‘It’s just a little something to make it a little more interesting.’ That was one way of putting it, it was a super-potent rat poison. I just hoped the taste wouldn’t put him off. It didn’t, he quickly drained the glass.
‘Fancy another one? Get them in, will you, Wayne?’
Wayne, who’d been looking at a blood-stained patch of the carpet and hadn’t touched his pint, jumped up like his seat was spring-loaded. He went to the bar with sheepish compliance and wasted a smile on the woman with the purple nose, while I grinned at Oscar. The police wouldn’t be long, I reckoned and noticed Wayne’s jacket over the seat he’d just left. That’s handy, I thought putting my empty hipflask into his pocket. Taking care to choose the opposite pocket to the first, which I’d slipped the rat poison can into as we’d entered. I started nattering about some crap about deliveries for my shop, distracting Oscar while Wayne was at the bar. My hands were under the table, in one of them was the hypodermic syringe I was hoping Oscar wouldn’t notice me sticking into his leg to inject him with more lethal toxins.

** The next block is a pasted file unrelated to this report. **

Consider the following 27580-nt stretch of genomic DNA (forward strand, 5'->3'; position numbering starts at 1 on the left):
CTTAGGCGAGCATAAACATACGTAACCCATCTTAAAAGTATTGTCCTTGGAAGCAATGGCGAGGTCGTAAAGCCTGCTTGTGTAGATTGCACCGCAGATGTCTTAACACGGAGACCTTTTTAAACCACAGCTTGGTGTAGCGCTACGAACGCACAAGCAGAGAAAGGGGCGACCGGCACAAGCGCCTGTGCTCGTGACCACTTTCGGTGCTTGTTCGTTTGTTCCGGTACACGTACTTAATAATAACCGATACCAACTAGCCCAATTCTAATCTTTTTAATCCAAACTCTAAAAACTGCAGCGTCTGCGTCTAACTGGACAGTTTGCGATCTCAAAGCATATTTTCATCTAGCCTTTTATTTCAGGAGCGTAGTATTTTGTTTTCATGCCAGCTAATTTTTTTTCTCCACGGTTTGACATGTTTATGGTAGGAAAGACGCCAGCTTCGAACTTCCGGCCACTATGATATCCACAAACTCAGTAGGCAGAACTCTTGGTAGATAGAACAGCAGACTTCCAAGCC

‘Ouch!’ I said, grabbing my own thigh the same instant I stuck the needle in his thigh. ‘Something’s bitten me!’
‘What’s up?’ Wayne returned with the drinks. Amazingly, and much to my relief, Oscar hadn’t noticed a thing. ‘I thought something had bitten my leg.’
Standing up, the syringe concealed in my closed left hand, I rubbed my knee with my right and shuffled about a bit to get behind Wayne.
‘Really? That’s strange.’